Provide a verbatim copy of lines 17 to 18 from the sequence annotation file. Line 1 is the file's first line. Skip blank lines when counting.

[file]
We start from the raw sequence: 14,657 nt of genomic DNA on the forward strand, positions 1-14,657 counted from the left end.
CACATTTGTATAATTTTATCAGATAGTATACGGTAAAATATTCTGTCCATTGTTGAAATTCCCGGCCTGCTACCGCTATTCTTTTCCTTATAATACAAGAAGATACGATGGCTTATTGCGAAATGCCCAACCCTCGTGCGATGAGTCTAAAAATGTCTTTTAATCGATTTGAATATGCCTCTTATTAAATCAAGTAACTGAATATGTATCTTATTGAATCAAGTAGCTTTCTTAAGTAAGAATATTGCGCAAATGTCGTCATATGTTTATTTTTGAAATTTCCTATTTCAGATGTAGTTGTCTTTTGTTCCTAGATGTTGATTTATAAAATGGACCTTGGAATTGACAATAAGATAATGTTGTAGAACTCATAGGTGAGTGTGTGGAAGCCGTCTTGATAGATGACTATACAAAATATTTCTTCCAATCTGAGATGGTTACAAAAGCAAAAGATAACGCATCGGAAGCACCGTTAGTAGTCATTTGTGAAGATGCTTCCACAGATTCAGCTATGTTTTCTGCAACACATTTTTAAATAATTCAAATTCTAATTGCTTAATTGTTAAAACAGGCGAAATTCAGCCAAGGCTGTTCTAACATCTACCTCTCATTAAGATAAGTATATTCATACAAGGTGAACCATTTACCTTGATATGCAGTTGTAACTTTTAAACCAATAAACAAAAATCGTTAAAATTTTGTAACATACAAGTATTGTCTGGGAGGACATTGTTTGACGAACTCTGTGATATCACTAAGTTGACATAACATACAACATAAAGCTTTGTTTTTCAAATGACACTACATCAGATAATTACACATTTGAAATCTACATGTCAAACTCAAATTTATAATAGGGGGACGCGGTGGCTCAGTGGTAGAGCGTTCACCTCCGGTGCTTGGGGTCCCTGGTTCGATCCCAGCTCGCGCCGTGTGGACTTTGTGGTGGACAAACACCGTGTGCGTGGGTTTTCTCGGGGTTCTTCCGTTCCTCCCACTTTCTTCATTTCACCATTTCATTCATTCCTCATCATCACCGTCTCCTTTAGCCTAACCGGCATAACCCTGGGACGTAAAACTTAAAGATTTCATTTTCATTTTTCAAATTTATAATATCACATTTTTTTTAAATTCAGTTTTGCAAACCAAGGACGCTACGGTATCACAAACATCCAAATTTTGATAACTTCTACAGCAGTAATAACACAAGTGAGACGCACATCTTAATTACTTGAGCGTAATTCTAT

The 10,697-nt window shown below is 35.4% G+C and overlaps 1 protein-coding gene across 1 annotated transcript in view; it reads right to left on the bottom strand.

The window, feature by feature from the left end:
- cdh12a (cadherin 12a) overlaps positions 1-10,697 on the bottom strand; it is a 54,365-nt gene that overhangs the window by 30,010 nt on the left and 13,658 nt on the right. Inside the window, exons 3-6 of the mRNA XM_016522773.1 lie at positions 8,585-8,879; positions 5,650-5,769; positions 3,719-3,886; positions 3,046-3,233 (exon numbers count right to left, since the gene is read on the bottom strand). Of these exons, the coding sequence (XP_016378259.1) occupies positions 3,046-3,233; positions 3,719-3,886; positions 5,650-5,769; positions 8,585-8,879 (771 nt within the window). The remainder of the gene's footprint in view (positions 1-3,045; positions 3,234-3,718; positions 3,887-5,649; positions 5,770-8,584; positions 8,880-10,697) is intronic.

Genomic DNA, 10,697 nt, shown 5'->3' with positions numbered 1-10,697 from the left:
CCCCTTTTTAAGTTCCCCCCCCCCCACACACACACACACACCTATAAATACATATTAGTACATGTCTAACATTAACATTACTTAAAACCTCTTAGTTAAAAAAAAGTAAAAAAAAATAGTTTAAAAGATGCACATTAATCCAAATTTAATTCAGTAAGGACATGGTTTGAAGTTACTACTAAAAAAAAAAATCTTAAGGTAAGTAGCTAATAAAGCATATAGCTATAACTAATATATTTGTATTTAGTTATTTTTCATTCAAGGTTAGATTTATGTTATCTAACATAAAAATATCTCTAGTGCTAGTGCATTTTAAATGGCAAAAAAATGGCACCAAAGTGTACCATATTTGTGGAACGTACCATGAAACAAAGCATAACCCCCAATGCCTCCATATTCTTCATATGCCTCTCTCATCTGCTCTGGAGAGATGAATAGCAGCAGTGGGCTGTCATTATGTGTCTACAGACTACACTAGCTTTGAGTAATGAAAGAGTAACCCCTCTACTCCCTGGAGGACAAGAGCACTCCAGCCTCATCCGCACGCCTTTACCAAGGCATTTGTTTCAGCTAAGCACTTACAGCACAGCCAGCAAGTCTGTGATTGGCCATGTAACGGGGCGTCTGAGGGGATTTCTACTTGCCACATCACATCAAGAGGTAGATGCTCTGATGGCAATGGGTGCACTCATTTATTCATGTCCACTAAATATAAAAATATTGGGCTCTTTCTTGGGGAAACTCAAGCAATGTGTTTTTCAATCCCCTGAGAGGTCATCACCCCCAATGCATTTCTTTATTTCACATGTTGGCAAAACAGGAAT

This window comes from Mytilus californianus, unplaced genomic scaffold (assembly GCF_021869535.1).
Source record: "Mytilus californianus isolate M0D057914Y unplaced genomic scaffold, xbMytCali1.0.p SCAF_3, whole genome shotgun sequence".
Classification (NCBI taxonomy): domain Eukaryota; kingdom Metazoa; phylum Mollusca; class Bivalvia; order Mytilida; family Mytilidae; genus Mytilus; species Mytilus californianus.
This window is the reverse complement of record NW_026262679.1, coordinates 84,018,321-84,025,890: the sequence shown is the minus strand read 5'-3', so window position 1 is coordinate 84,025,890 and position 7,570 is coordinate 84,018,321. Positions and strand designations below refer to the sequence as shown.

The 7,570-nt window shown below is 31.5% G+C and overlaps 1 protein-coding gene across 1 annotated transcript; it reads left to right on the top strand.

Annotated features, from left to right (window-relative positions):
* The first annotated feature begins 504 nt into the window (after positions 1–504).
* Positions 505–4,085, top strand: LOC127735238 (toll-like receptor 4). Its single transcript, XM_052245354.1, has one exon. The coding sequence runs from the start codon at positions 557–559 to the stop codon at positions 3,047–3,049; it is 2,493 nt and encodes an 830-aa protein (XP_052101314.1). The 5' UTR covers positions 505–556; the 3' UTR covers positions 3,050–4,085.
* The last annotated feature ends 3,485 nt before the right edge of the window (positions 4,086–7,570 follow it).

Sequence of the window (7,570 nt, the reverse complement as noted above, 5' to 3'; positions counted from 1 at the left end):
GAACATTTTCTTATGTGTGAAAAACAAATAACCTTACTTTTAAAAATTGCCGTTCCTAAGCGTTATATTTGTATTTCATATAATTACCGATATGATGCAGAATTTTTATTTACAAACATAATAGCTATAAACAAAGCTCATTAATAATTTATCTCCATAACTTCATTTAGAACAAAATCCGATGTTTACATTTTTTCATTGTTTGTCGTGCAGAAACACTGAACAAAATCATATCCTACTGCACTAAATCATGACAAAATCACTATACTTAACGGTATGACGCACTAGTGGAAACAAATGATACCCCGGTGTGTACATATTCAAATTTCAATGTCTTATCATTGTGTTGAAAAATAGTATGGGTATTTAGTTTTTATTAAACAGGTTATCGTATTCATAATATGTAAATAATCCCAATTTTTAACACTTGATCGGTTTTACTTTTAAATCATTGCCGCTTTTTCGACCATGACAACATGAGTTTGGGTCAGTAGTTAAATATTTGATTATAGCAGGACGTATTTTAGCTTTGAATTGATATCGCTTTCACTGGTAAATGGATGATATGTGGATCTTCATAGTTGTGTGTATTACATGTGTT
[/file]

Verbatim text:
Sequence of the window (7,570 nt, the reverse complement as noted above, 5' to 3'; positions counted from 1 at the left end):
GAACATTTTCTTATGTGTGAAAAACAAATAACCTTACTTTTAAAAATTGCCGTTCCTAAGCGTTATATTTGTATTTCATATAATTACCGATATGATGCAGAATTTTTATTTACAAACATAATAGCTATAAACAAAGCTCATTAATAATTTATCTCCATAACTTCATTTAGAACAAAATCCGATGTTTACATTTTTTCATTGTTTGTCGTGCAGAAACACTGAACAAAATCATATCCTACTGCACTAAATCATGACAAAATCACTATACTTAACGGTATGACGCACTAGTGGAAACAAATGATACCCCGGTGTGTACATATTCAAATTTCAATGTCTTATCATTGTGTTGAAAAATAGTATGGGTATTTAGTTTTTATTAAACAGGTTATCGTATTCATAATATGTAAATAATCCCAATTTTTAACACTTGATCGGTTTTACTTTTAAATCATTGCCGCTTTTTCGACCATGACAACATGAGTTTGGGTCAGTAGTTAAATATTTGATTATAGCAGGACGTATTTTAGCTTTGAATTGATATCGCTTTCACTGGTAAATGGATGATATGTGGATCTTCATAGTTGTGTGTATTACATGTGTT